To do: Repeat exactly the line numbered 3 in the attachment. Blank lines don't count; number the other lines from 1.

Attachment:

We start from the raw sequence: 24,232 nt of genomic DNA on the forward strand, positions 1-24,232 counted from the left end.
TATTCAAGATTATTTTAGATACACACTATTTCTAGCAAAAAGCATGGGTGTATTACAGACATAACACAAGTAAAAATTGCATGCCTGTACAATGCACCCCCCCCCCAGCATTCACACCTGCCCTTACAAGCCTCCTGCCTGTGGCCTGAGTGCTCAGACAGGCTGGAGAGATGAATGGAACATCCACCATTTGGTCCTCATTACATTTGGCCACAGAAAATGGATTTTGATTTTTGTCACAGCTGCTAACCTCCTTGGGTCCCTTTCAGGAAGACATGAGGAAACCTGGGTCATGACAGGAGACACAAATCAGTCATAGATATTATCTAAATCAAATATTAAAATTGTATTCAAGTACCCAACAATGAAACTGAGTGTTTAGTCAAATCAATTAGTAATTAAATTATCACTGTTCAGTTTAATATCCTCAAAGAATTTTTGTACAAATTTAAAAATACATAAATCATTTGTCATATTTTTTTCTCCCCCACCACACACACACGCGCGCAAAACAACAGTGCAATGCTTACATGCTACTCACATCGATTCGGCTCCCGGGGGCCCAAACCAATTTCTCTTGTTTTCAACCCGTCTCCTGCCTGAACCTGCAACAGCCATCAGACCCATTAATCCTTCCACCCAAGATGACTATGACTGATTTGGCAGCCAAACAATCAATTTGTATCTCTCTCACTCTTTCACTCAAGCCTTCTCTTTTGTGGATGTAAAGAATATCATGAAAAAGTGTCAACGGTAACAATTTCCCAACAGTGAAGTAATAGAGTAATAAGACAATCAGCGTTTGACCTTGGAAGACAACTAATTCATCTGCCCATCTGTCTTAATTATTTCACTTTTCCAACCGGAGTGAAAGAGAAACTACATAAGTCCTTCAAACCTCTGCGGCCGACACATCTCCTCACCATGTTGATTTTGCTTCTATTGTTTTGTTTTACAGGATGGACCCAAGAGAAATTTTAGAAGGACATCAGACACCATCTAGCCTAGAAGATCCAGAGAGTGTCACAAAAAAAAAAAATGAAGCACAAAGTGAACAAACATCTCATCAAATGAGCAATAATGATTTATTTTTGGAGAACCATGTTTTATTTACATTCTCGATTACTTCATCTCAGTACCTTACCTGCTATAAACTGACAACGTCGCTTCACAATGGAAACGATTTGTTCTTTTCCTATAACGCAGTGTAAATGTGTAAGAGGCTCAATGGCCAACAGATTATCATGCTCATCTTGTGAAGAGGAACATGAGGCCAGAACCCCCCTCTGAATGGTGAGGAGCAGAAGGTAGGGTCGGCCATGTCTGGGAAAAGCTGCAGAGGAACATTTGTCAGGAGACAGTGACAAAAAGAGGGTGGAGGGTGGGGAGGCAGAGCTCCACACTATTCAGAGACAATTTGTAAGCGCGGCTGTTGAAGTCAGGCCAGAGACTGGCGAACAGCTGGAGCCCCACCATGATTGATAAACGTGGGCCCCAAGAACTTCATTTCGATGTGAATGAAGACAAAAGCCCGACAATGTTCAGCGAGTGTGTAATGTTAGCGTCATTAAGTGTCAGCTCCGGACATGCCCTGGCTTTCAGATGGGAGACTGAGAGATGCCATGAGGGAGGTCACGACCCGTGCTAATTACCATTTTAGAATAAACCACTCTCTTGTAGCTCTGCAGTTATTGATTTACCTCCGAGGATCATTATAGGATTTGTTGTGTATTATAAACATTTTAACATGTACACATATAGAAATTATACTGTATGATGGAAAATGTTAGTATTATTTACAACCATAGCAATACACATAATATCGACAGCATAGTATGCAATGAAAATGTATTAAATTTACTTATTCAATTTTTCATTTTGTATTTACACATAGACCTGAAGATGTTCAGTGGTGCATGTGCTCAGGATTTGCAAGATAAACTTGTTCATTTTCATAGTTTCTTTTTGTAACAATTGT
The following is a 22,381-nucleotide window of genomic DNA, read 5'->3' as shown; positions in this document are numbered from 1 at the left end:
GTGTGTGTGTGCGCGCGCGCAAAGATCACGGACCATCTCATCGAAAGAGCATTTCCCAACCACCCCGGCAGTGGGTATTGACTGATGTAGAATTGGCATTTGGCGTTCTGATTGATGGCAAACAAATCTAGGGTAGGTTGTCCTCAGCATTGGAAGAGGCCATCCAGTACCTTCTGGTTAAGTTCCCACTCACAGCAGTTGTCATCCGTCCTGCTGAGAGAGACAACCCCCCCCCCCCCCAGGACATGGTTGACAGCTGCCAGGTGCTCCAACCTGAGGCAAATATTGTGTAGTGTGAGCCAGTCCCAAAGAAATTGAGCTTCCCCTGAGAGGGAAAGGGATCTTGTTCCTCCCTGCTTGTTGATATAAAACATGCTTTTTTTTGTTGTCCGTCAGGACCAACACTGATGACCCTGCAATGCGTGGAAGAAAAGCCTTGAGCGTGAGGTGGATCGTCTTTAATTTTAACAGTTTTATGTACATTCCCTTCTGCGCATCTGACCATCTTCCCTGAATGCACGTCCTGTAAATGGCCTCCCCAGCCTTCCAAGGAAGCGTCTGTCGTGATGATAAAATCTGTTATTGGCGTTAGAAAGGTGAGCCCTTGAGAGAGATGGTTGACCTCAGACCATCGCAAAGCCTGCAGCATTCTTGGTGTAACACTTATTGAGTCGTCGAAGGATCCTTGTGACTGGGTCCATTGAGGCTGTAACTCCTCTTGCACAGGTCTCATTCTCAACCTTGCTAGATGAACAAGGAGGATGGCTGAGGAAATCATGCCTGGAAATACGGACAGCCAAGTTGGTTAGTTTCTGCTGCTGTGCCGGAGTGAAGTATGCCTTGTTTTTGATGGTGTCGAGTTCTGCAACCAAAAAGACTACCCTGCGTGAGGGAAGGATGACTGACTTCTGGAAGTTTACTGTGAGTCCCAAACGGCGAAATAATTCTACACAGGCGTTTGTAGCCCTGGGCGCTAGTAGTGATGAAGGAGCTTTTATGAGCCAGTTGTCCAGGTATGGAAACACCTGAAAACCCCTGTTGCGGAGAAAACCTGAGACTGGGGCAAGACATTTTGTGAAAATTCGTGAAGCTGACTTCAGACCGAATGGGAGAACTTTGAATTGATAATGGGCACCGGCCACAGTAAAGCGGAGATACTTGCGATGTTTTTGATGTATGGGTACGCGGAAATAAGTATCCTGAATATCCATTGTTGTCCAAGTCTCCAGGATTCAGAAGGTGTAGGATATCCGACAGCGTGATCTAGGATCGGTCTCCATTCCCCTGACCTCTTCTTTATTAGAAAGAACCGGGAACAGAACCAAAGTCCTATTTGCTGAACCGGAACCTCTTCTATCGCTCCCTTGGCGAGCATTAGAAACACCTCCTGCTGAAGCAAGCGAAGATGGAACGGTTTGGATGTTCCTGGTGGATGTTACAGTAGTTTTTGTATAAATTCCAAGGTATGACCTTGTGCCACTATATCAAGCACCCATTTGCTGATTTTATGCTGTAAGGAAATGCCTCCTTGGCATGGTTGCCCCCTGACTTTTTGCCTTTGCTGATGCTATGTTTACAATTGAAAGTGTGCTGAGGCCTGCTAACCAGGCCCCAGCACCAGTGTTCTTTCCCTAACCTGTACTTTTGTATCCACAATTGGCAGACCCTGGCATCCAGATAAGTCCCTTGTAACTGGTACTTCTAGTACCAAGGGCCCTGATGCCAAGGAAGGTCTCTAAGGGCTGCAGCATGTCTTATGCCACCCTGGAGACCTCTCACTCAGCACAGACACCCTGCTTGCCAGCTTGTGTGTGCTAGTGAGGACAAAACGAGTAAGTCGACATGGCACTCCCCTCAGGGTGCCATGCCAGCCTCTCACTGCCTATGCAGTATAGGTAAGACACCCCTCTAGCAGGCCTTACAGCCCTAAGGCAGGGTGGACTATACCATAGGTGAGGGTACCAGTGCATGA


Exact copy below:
The following is a 22,381-nucleotide window of genomic DNA, read 5'->3' as shown; positions in this document are numbered from 1 at the left end: